What are the challenges in the system?

The critical challenge is the availability of funding. Even though the bank has been in existence for more than twenty five years and has gained some level of trust and confidence from members of the public, most people do not like to keep deposits in Microfinance Banks and so the cost of fund is always very high attracting such deposits.

We are been supported by some funds from development banks like The Bank of Industry, Development Bank of Nigeria and the Central Bank of Nigeria. But there remains the challenge of the acceptability of microfinance banks by the general public as they perceive microfinance banks as where to source credit but not where to deposit. Our principal activity is to encourage savings habit with better financial inclusion and being able to encourage the downtrodden to inculcate the habit of saving and also support their business when the need arises. But they think of microfinance when they want to borrow and commercial banks when they want to save. I generally think microfinance banks should be their first point of contact. Overtime, I believe as the acceptability improves, we will experience better patronage. Apparently, it is changing gradually but it can always be better.

Also, the risk of non-payment of loan facilities which is a generality of what you see in the ecosystem because people now have weak purchasing power. There is a high risk of non-performing accounts in the sector but in mitigating the risk, NPF Microfinance Bank makes sure that proper appraisal (due diligence) is carried out before a facility is granted and strict monitoring of the loan to prevent high rate of delinquency. We have over and over again strengthened the internal control department to ensure that those risks are minimised or mitigated.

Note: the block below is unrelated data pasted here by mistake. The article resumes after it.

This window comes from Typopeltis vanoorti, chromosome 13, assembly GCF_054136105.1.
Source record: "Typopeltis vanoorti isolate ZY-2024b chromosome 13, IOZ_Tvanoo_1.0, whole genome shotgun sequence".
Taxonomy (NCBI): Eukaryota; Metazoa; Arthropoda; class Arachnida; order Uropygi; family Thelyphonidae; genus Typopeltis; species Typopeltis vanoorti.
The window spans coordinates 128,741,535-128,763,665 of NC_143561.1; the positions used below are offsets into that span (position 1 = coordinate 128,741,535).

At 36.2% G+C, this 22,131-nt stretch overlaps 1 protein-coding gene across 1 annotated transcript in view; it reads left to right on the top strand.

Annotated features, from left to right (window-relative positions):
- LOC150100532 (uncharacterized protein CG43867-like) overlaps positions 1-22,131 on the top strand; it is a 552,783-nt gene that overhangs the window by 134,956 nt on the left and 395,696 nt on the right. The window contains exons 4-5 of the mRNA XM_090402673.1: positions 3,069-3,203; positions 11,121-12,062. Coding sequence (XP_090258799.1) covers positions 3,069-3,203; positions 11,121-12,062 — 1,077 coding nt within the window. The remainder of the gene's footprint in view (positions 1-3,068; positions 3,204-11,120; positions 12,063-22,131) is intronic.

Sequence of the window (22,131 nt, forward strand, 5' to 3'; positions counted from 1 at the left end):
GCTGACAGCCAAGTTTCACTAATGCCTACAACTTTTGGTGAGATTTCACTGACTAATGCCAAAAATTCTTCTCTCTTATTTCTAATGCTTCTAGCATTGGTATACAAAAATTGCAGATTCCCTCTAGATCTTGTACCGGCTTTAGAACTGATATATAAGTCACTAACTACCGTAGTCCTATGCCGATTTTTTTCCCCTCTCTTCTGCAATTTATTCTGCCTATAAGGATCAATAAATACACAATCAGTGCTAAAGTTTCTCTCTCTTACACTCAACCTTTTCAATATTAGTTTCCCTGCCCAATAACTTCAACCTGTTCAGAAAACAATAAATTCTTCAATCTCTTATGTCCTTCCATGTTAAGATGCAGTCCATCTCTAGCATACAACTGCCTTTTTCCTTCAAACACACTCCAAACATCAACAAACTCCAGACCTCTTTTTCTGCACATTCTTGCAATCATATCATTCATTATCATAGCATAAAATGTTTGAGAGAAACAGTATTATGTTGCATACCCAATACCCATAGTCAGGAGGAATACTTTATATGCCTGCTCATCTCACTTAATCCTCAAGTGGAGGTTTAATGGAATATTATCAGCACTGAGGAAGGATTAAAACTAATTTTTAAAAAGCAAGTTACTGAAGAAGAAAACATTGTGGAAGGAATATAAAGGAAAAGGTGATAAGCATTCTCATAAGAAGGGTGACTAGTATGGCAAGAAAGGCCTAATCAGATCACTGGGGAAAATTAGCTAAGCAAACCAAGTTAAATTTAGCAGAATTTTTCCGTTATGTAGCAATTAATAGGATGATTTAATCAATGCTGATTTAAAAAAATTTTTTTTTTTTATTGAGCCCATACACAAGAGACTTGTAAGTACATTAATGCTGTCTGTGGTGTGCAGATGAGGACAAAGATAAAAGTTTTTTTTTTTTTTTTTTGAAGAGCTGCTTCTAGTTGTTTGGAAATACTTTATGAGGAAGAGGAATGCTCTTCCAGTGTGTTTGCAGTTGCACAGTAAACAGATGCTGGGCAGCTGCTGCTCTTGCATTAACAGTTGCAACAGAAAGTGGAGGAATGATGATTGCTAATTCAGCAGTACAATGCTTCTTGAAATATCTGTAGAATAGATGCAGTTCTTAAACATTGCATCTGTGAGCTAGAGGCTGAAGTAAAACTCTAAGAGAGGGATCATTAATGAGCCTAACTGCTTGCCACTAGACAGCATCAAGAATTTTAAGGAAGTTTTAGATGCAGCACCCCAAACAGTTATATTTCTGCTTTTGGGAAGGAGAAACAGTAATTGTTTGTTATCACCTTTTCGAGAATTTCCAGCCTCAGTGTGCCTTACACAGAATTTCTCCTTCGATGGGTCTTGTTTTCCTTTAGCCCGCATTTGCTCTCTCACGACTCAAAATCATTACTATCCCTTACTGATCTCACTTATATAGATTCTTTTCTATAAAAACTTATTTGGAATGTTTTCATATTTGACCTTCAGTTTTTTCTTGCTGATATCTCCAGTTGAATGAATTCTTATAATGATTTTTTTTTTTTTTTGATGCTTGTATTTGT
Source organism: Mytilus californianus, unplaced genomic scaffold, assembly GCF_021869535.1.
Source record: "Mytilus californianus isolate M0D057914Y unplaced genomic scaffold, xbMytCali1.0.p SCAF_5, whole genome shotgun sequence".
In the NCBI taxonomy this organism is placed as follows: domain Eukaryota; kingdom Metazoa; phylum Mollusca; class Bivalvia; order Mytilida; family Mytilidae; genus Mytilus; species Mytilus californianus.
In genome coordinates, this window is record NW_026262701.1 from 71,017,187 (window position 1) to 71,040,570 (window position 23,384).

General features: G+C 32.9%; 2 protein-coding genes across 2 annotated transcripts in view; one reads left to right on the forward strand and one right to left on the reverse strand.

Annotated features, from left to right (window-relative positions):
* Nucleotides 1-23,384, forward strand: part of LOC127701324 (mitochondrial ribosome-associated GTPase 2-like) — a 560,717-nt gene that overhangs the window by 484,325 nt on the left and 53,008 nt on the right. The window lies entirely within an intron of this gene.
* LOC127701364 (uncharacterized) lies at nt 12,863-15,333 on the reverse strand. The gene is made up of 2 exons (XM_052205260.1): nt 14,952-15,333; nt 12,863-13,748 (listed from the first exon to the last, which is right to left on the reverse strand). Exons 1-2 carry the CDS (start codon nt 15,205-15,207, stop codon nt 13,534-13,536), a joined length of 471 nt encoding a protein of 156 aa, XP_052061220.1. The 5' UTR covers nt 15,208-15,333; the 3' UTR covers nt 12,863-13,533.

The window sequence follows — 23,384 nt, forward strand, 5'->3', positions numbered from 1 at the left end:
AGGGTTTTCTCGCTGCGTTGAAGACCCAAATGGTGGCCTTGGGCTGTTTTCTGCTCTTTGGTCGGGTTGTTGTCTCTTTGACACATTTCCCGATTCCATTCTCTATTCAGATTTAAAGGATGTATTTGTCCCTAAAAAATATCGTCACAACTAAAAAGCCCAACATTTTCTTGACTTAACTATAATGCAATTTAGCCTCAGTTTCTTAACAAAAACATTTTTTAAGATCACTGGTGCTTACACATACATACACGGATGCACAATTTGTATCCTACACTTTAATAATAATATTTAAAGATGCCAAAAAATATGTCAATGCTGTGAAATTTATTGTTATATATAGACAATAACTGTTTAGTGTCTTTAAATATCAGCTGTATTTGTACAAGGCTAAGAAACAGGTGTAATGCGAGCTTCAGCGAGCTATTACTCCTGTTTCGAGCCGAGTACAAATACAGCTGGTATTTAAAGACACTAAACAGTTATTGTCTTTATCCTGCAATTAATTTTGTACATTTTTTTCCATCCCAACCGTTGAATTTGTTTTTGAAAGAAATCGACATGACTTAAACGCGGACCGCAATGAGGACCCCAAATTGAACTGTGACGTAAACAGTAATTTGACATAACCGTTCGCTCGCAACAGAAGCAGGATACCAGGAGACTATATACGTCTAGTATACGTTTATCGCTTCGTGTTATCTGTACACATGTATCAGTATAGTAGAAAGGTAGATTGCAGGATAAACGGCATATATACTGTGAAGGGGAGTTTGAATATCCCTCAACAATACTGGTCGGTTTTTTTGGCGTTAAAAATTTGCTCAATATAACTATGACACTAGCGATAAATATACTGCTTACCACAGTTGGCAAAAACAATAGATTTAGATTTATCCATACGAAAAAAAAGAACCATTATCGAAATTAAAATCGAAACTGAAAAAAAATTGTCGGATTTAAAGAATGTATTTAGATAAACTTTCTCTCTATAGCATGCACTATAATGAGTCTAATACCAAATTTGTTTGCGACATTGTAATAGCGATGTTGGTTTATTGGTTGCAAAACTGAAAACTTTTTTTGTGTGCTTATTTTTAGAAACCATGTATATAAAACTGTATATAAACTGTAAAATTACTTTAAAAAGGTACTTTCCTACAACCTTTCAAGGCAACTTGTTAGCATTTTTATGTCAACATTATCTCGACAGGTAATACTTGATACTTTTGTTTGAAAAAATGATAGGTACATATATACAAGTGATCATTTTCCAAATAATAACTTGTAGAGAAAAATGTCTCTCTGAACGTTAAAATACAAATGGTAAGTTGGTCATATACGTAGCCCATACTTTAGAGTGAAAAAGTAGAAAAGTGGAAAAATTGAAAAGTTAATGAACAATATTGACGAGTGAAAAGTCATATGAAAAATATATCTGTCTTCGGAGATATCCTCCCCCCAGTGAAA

Can you share some of the successes recorded in 2019?

The unaudited figures show a tremendous improvement over that of 2018. The Total Assets have also grown by 1.8% over that of 2018. The loan portfolio has also grown by 3.1% over the 2018 performance. The Bank’s profit for the year 2019 showed a remarkable increase. Generally, we see an improvement is all the key performance indicators. The bank in 2018 adopted the T24 Core banking software which is being test-run as a project by the Central Bank of Nigeria to have all microfinance banks have a uniform software.


Do you think the regulators of the subsector have been doing enough to encourage microfinance banks in the country? 

The financial industry is a highly regulated industry. And a lot is being done in the area of support for the industry. And that area as I mentioned earlier is the area of funding for microfinance banks. When the idea was consummated, we presumed that maybe 1% of the state’s budgets would be directed as developmental funds by each state government to deploy to microfinance banks. That has not seen the light of the day, which would have gone a long way in supporting microfinance banks and the economic active poor of the country.